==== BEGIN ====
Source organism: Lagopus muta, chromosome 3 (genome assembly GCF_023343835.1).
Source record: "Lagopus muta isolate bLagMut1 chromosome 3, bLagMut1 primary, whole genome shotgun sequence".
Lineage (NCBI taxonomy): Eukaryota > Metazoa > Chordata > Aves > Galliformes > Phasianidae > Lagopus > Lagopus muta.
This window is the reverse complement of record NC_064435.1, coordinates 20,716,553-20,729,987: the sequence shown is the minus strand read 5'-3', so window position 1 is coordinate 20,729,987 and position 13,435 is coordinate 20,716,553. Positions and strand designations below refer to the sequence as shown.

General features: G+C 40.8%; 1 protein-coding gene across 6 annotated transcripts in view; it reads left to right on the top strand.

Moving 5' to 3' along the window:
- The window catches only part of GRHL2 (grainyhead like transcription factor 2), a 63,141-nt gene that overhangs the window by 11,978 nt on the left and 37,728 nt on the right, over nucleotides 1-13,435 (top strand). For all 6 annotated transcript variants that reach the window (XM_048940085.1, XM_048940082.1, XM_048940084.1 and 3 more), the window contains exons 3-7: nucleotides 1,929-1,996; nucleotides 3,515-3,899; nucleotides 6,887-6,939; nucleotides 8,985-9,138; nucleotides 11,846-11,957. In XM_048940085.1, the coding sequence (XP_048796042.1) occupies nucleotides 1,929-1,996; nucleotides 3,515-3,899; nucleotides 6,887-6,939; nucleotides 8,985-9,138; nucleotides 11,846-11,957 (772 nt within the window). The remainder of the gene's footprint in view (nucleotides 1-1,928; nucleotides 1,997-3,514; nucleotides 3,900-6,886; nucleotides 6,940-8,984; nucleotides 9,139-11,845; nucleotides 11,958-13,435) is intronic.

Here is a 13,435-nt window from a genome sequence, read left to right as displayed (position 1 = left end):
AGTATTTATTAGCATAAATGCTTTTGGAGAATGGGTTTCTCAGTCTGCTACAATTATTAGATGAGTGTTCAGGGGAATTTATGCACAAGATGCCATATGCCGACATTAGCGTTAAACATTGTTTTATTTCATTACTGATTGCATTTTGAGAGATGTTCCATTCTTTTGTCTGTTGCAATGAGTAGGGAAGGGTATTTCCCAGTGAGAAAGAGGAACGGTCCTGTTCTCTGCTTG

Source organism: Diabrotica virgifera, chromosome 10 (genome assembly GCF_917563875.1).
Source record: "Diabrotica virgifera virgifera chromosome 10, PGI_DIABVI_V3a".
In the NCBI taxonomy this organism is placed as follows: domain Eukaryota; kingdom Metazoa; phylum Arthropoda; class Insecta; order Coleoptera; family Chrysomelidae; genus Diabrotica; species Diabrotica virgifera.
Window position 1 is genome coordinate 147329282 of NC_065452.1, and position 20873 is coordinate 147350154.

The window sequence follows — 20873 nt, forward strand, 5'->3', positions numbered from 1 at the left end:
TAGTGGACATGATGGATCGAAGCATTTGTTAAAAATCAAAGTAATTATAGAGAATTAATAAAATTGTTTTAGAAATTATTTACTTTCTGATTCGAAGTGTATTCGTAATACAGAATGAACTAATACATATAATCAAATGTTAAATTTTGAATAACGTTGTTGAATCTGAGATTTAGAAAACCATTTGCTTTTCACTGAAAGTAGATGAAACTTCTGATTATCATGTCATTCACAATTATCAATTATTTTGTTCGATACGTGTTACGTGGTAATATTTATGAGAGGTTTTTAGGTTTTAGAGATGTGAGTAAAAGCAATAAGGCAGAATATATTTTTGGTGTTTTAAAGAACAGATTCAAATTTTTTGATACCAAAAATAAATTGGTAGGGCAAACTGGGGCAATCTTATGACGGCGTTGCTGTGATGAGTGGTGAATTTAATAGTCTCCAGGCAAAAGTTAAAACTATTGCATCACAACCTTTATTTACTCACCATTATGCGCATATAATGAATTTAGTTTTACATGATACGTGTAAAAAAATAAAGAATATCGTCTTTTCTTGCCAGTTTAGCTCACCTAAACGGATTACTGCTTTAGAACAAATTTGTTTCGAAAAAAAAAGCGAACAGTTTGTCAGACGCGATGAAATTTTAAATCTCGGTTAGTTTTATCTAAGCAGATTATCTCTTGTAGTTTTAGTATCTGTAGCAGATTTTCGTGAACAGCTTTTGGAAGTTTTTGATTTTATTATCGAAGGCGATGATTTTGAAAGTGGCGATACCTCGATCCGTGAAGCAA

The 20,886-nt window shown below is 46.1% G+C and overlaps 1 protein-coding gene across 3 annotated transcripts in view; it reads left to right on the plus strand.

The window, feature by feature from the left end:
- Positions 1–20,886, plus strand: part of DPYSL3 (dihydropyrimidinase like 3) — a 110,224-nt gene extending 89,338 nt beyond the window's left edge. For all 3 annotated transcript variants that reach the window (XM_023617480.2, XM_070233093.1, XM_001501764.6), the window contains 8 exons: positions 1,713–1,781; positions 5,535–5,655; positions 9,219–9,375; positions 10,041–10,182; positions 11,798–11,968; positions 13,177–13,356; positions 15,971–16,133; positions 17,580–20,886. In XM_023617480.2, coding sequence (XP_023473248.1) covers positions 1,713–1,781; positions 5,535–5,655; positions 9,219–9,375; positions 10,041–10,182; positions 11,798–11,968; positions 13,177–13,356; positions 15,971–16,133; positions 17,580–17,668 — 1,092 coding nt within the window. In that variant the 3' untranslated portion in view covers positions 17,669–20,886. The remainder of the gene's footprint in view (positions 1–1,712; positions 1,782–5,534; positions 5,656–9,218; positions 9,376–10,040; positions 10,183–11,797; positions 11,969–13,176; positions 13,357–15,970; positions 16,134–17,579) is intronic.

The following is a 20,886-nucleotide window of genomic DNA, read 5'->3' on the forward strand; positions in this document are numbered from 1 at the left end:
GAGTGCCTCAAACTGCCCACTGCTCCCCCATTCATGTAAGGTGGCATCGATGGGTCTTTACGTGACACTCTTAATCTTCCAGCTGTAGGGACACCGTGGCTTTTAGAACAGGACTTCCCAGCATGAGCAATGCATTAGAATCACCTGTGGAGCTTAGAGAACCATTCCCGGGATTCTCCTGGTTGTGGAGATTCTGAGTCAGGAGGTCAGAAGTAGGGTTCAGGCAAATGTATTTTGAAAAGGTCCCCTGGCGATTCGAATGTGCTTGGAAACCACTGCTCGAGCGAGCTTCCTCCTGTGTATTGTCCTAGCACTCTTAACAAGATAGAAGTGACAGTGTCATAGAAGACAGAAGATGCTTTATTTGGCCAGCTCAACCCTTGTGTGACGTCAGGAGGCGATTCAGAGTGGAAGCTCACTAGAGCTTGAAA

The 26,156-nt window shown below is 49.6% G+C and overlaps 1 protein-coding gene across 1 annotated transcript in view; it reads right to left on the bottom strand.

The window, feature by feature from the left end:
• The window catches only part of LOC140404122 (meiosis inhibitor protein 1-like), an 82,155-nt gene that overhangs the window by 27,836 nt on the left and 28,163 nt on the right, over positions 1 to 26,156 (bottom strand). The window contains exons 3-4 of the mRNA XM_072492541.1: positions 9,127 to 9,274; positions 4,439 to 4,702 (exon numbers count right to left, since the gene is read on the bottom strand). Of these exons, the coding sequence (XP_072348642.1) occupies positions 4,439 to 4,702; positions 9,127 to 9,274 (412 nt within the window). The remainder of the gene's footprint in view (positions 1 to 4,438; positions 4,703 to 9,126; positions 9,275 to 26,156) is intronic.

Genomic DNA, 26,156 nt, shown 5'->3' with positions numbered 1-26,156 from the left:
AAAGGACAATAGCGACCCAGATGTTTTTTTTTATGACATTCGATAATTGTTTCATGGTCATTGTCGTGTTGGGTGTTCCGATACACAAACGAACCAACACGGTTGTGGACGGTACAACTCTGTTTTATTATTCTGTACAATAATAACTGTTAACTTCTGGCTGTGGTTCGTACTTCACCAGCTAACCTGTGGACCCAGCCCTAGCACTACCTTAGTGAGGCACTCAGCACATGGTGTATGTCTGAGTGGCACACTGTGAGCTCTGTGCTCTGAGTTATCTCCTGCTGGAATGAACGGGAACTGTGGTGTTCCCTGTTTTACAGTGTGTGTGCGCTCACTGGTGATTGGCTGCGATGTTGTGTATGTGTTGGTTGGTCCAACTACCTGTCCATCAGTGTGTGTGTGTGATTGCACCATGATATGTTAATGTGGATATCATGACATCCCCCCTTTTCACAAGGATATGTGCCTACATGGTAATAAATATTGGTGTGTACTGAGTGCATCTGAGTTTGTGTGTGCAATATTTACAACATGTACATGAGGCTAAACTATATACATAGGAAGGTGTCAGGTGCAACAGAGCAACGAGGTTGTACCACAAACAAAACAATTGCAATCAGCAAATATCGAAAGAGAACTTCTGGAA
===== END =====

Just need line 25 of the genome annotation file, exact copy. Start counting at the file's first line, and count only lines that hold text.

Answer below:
AAAGGACAATAGCGACCCAGATGTTTTTTTTTATGACATTCGATAATTGTTTCATGGTCATTGTCGTGTTGGGTGTTCCGATACACAAACGAACCAACACGGTTGTGGACGGTACAACTCTGTTTTATTATTCTGTACAATAATAACTGTTAACTTCTGGCTGTGGTTCGTACTTCACCAGCTAACCTGTGGACCCAGCCCTAGCACTACCTTAGTGAGGCACTCAGCACATGGTGTATGTCTGAGTGGCACACTGTGAGCTCTGTGCTCTGAGTTATCTCCTGCTGGAATGAACGGGAACTGTGGTGTTCCCTGTTTTACAGTGTGTGTGCGCTCACTGGTGATTGGCTGCGATGTTGTGTATGTGTTGGTTGGTCCAACTACCTGTCCATCAGTGTGTGTGTGTGATTGCACCATGATATGTTAATGTGGATATCATGACATCCCCCCTTTTCACAAGGATATGTGCCTACATGGTAATAAATATTGGTGTGTACTGAGTGCATCTGAGTTTGTGTGTGCAATATTTACAACATGTACATGAGGCTAAACTATATACATAGGAAGGTGTCAGGTGCAACAGAGCAACGAGGTTGTACCACAAACAAAACAATTGCAATCAGCAAATATCGAAAGAGAACTTCTGGAA